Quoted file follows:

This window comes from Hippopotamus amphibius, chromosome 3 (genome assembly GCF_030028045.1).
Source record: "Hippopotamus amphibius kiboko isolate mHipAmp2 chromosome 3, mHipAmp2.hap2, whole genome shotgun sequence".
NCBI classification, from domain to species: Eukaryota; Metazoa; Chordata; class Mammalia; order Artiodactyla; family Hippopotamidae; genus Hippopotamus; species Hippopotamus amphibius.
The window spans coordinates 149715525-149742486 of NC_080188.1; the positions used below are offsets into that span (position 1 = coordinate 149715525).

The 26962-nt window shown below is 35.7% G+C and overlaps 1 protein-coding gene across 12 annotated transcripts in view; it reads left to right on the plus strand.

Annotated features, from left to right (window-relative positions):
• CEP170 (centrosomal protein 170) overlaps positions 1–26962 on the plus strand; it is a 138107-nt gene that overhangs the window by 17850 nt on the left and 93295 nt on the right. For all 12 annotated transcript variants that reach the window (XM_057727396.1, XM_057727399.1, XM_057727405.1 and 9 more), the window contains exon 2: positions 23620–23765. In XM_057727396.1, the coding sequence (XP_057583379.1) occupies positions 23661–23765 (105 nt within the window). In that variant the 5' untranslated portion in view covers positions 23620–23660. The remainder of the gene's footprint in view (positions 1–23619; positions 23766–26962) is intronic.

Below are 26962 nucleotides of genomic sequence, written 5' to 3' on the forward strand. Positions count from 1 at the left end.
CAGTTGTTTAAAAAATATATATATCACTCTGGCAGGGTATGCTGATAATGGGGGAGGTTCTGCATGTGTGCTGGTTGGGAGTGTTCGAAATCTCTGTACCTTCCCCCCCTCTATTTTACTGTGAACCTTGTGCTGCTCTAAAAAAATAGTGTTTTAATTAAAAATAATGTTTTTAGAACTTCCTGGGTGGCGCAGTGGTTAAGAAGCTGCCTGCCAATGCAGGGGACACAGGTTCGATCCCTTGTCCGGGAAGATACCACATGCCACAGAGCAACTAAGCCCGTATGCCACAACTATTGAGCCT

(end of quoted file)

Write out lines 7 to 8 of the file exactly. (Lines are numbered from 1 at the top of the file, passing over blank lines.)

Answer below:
• CEP170 (centrosomal protein 170) overlaps positions 1–26962 on the plus strand; it is a 138107-nt gene that overhangs the window by 17850 nt on the left and 93295 nt on the right. For all 12 annotated transcript variants that reach the window (XM_057727396.1, XM_057727399.1, XM_057727405.1 and 9 more), the window contains exon 2: positions 23620–23765. In XM_057727396.1, the coding sequence (XP_057583379.1) occupies positions 23661–23765 (105 nt within the window). In that variant the 5' untranslated portion in view covers positions 23620–23660. The remainder of the gene's footprint in view (positions 1–23619; positions 23766–26962) is intronic.

Below are 26962 nucleotides of genomic sequence, written 5' to 3' on the forward strand. Positions count from 1 at the left end.